Sirohi and Southern Aravalli Range.
With its two Jaina dharmashalas and a well-conducted bus station, Sirohi is a convenient stopover for travellers who are inclined towards discovering for them- selves lesser known, but in no way inferior. holy Jaina sites in the vicinity of this ancient city that was founded in about the fourth century BC under the name of Shivapuri. From 1405 onward, after the devastation of Chandravati at the south- eastern foot of Mount Abu by Muslim forces, it was the capital of Sirohi State, up to Independence in 1947 when it was incorporated into Rajasthan.
In Sirohi itself there are sixteen temples, all Shvetambara. The earliest of the thirty-four inscriptions dis- covered in these temples dates from 1167. But most of the shrines were built in
Sirohi. The new dhar- mashala, located next to a Hindu temple in the main bazaar street. The other, more secluded, Jaina dharmashala is found in a big traditional building close to the temples shown in ill.
the sixteenth/seventeenth century. The best known is the Parshvanatha temple. The partly deserted palace of the Sirohi royal family, towering above the old part of the town where most of the Jaina temples are situated, is closed to the public. To illustrate the view of Sirohi being a suitable place for undertaking short excursions, there is, to start with, seven kilometres from Sirohi Road towards Abu Road a prominent hill with a large complex of temples called Bamanvad.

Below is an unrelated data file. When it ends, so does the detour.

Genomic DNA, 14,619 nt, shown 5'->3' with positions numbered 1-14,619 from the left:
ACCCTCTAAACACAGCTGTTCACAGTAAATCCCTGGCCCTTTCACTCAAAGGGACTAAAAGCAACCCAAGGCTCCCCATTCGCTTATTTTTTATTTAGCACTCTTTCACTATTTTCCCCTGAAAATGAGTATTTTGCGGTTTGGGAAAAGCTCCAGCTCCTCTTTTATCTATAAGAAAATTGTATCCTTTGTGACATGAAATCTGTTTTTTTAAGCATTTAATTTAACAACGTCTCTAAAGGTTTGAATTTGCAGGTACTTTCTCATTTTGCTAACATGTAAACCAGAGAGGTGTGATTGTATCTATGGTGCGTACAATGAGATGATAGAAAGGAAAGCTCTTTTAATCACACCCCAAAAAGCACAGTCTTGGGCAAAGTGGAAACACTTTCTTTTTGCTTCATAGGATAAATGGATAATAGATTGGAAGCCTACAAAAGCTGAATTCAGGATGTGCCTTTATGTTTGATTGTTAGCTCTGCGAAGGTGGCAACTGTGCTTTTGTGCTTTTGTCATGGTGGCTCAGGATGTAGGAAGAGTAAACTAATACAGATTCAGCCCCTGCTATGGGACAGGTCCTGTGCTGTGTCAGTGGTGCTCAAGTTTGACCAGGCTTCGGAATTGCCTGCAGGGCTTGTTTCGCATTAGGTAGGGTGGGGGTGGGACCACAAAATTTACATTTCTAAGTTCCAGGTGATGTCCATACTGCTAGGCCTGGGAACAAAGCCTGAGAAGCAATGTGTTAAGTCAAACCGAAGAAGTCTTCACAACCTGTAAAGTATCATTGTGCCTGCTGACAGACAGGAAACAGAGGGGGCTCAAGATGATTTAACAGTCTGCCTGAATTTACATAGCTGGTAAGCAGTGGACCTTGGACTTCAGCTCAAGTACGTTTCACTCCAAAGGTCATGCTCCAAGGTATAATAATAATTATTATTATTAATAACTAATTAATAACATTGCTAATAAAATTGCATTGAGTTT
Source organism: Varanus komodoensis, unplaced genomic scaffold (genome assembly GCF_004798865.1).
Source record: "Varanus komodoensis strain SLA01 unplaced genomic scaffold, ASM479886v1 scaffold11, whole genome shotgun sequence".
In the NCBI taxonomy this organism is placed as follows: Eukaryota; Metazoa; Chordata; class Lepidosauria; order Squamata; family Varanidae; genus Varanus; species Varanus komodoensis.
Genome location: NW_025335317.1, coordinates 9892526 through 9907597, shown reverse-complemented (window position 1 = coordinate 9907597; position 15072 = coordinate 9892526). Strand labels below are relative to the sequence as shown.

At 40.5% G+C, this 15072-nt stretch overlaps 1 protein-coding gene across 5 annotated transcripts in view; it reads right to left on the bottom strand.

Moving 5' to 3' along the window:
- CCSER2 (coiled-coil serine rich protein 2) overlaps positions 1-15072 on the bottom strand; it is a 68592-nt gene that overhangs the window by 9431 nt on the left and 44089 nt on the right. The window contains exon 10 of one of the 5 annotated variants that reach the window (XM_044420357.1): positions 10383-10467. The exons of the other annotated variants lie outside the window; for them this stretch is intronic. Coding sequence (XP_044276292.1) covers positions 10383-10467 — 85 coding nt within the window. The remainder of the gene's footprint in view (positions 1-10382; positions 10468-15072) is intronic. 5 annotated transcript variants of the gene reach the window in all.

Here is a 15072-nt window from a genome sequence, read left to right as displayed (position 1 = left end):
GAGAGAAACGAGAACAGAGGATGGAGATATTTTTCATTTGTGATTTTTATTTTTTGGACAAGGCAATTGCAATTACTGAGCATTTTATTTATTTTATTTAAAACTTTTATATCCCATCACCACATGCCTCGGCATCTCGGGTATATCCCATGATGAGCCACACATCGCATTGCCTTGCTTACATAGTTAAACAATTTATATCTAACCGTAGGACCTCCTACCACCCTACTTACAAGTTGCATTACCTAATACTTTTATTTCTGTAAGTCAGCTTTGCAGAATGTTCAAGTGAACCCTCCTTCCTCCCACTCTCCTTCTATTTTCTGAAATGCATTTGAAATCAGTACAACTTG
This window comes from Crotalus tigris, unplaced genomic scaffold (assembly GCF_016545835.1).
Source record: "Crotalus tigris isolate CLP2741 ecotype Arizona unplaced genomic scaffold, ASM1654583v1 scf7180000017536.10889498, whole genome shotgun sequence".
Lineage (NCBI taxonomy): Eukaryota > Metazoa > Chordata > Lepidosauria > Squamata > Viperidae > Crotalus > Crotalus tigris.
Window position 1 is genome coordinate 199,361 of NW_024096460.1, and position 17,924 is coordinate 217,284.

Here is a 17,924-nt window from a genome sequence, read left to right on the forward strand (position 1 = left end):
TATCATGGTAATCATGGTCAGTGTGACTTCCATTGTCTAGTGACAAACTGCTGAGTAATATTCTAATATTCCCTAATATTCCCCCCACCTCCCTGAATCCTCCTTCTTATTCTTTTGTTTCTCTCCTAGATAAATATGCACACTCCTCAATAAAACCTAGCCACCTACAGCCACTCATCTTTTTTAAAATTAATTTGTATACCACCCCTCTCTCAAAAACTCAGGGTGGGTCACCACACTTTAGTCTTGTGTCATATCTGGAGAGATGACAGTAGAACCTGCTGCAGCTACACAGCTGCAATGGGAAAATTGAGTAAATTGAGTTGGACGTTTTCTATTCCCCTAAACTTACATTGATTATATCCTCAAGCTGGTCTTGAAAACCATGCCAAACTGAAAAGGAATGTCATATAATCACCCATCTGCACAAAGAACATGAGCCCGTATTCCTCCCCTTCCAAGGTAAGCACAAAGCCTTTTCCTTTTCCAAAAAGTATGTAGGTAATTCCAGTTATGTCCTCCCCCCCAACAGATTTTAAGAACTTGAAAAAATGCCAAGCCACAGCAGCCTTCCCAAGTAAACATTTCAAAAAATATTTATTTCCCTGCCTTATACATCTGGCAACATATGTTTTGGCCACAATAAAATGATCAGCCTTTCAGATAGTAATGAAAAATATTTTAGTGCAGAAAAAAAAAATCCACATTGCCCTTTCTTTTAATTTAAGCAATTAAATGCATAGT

It is sacred to Mahavira and a popular destination for Shvetambara pilgrims. The earliest inscription on this hill dates from 1292, but there are remains which are much older. An extensive re-renovation took place in 1979. Lord Mahavira’s footprints are worshipped on top of the hill.
Jiravala Parshvantha, another temple connected with Sirohi by direct bus, is thought to be one of the oldest sacred Jaina sites in Rajasthan. Located on a mountain range near Revdar, sixty-five kilometres to the south-west of Sirohi, it is a rewarding place to visit.
There are in that remote temple, installed in fifty-two small sub-shrines (devakulikas), 108 Parshvantha images, cach bearing a different name, a pecularity not found anywhere else in the country. The principal idol, also representing Parshvanatha but only eighteen centimetres in height, is believed to have been made of sand mixed with milk.
View of Sirohi from the height of the old palace. All the towers and cupolas seen in the photo belong to Jaina temples. The lofty one in the centre is the ‘four-faced’ Parshvanatha Mandir.